I own shares of a company that just received a delisting notice from Nasdaq. Does this mean I will lose my shares?

By Chris Gallant AAA
A:

Let's start by walking through the reasons for listing requirements and what happens when a company's stock is delisted from a major exchange such as the Nasdaq.

The success of a stock exchange depends largely on investors' confidence in the stocks it trades on. So, to maintain investors' confidence, the major exchanges allow only public companies that meet specific requirements to list on the exchange. Just a few of these requirements are a minimum share price, number of shareholders and level of shareholders' equity. Should a stock fall below the minimum share price or fail to provide timely documentation of its performance and operations such as its 10-Q or 10-K filings with the Securities and Exchange Commission, the exchange may choose to delist the company's stock.

If one of your stocks is delisted, the company basically has two options. It can choose to trade on the Over the Counter Bulletin Board (OTCBB) or the pink sheets system. Usually, if the company is current with the release of its financial statements, it will trade on the OTCBB, as it is more regulated than the Pink Sheets (although both are much less regulated than the major exchanges). If the company is unable to trade on the OTCBB, it will likely end up trading on the Pink Sheets - the least regulated market for a publicly-traded equity.

When a stock drops down to either the OTCBB or the Pink Sheets, it suffers a loss in investors' confidence, as the company failed to meet the requirements of the trusted major exchanges. If the company remains delisted beyond a short period of time, institutional investors will likely stop researching and trading the stock, which means individual investors have access to much less information about the company. Liquidity and trading volume drop off as a result.

Now, throughout this entire process, you still legally own your shares in the company (should you choose not to sell them). However, delisting is generally regarded as the first step toward potential Chapter 11 bankruptcy. Should one of your stocks be delisted from a major exchange, it would be prudent to review carefully the reasons for its removal and the impact it will have on you as an investor - as you may not want to continue holding the stock.

For more detail, see The Dirt On Delisting.

RELATED FAQS

  1. What options strategies are best suited for investing in the aerospace sector?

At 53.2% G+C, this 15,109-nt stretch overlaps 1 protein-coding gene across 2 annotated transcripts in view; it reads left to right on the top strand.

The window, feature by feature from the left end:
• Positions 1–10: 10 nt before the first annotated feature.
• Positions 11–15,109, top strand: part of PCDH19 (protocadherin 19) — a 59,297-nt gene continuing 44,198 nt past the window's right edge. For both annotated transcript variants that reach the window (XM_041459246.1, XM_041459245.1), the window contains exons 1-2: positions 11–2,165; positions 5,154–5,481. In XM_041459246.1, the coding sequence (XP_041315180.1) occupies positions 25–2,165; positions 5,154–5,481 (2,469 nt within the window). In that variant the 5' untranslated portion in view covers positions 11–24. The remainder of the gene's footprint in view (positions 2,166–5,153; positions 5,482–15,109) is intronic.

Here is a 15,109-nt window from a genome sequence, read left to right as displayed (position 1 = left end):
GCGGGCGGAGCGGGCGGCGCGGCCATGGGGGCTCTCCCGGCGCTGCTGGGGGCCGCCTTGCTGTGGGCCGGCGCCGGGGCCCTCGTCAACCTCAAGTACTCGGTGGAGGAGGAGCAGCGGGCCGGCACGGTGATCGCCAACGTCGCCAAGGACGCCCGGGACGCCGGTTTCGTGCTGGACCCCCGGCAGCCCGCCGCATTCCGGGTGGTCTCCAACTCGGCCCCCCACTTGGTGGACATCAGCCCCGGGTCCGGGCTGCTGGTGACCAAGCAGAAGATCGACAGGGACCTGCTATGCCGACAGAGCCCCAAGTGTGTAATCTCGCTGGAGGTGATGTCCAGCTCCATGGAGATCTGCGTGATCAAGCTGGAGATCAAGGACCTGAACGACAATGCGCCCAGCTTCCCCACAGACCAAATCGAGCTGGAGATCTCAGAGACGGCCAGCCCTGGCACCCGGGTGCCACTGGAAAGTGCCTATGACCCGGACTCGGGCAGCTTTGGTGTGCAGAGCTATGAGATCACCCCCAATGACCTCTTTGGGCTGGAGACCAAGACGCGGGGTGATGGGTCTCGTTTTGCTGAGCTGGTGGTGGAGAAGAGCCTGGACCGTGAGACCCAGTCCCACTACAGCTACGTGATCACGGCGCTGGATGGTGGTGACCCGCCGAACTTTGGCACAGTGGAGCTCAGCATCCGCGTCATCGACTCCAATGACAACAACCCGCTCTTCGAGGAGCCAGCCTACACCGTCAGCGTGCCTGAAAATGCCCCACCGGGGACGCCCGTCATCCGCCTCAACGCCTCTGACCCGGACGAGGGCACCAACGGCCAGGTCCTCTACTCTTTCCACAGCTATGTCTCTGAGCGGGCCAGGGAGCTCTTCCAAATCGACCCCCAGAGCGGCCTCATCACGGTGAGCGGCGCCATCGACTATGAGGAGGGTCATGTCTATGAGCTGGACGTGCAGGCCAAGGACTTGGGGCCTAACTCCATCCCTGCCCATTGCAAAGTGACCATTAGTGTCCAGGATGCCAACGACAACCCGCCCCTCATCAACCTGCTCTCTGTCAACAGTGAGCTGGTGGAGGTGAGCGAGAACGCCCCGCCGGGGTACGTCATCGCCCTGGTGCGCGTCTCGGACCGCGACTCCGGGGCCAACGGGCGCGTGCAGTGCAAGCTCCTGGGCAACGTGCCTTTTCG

Learn how investors profit from volatility in the aerospace sector by employing options strategies, which include the long ...
  2. What options strategies are best suited for investing in the Internet sector?

    Learn how two popular options strategies, the long straddle and the long strangle, enable investors to make money on the ...
  3. How many attempts at the Series 7 exam are permitted?

    The National Association of Securities Dealers (NASD) has not placed any limits on the number of times you can attempt to ...
  4. Where can I buy covered call ETFs (exchange-traded funds)?

    Learn where to trade covered call option strategies, and how covered calls work including the type of risk associated with ...
RELATED TERMS
  1. Catastrophe Equity Put (CatEPut)

    Catastrophe equity puts are used to ensure that insurance companies ...
  2. Open Trade Equity (OTE)

    Open trade equity (OTE) is the equity in an open futures contract.
  3. Estimated Recovery Value (ERV)

    The projected value of an asset that can be recovered in the ...
  4. Recovery Rate

    The extent to which principal and accrued interest on a debt ...
  5. Bankruptcy Court

    What is bankruptcy court?
  6. Multibank Holding Company

    A company that owns or controls two or more banks. Mutlibank ...

You May Also Like

Related Articles
  1. Options & Futures

    Why Is Best Buy Stock So Volatile?

  2. Trading Strategies

    A Guide Of Option Trading Strategies ...

  3. Options & Futures

    Options and Roth IRAs: Do's and Don'ts

  4. Options & Futures

    Trade Covered Calls On High Dividend ...

  5. Mutual Funds & ETFs

    How do I invest or trade market indicators?

Trading Center